I research social responses to pandemics, COVID-19, swine flu, superbugs, HIV with focus on personal experience narratives + media narratives + public health communication.
I want to acknowledge that despite success, there is much suffering and loss due to COVID-19 worldwide. The pandemic is not over and how it ends is up to us.
Also I acknowledge that COVID-19 has had impact on the economy here in Victoria and especially those of us in the precariat and those who have lost their source of income due to the economic rationalisation that the pandemic has enabled.
Visibility of comms on vaccines very low here. Have the right people been at the table on our national strategy? Have governments made the most of communications scholars and creatives? #CommunicatingCOVID #CroakeyREAD pic.twitter.com/70XKuhGnxj
— DrMarkDMDavis (@DrMarkDMDavis1) June 21, 2021
Which brings me to Communicating COVID-19 editors @DrMoniqueLewis @K_Holland18 @ElizaGovender – hugely important collection of scholarship.
Communicating COVID brings sophisticated social and media analysis to COVID-19 with case studies from South Africa, India, Italy, Israel and the global North. Provides intellectual richness to the field – an important antidote to reflex social science on COVID-19.
Communicating COVID shows pandemic narratives key for engaging publics. We could say that pandemic crises convene publics: see Defoe’s A Journal of the plague year; Marc Honigsbaum’s The pandemic century #CommunicatingCOVID #CroakeyREAD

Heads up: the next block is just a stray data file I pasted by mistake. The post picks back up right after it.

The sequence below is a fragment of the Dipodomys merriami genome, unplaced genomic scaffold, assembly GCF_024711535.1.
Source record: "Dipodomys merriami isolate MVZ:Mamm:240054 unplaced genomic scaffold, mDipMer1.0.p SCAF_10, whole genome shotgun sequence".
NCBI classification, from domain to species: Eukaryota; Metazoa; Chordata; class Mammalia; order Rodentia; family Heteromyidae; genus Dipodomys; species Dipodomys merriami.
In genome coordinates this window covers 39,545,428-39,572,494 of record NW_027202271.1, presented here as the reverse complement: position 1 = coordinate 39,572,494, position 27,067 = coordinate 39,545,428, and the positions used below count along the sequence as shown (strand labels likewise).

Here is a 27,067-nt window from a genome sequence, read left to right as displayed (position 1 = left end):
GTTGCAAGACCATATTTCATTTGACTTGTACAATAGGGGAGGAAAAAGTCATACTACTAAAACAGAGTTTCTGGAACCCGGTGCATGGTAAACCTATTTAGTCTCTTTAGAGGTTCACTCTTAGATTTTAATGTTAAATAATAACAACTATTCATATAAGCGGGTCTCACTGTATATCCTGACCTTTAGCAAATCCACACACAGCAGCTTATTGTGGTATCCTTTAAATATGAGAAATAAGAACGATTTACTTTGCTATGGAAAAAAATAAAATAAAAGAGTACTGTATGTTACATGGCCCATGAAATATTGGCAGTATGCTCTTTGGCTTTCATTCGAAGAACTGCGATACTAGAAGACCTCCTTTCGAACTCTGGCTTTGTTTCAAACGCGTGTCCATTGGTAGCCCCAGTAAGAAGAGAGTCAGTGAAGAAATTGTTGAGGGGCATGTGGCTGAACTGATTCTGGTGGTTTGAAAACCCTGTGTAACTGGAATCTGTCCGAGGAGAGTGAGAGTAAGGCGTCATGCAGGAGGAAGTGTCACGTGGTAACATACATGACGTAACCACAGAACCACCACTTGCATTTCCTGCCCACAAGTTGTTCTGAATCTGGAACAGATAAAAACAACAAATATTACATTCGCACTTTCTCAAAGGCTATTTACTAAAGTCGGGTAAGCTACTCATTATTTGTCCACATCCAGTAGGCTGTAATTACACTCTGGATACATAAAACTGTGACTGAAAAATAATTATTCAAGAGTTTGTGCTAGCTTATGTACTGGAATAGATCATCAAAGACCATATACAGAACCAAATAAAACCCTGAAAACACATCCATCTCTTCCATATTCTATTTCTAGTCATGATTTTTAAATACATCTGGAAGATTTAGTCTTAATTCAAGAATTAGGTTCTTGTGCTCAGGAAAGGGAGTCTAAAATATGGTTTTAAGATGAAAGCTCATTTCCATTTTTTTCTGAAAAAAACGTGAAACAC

Pandemic narrative is a familiar genre constantly reworked and played with. Priscilla Wald’s book Contagious helps us see that and asks us to investigate, mitigate and arrest social injustice tied to our pandemic story-telling habits.
Narratives employed explicitly and implicitly in pandemic comms and are thought to be vital for vaccine communications, highly relevant for us in 2021.
These uses of narrative draw on assumptions of narrative persuasion, immersion, moral education through demonstration of cause and effect, hailing through and of emotions. Tends to rely on psychologised, ‘hypodermic’ communications model.
But narratives can also pertain to ethical reflection on life and imagining our futures. Stories made, shared and retold create discursive space for creating social worlds, experimenting with identities and performing meaningful life.
We have narrative ethics and narrative medicine. Can we have narrative public health? Can narrative public health bring to pandemic life means for reflection and collectivisation that are vital for existence?
COVID-19 confirmed and transformed what we know plus what is familiar and particular. Pandemics echo each other but are also biosocially specific. COVID-19 no exception.
COVID-19 is distinctively a post-modelling pandemic. In Australia, we were asked to flatten the curve. Epidemiology has become the object of collective agency, folding together of the pandemic narrative arc, numbers and news media.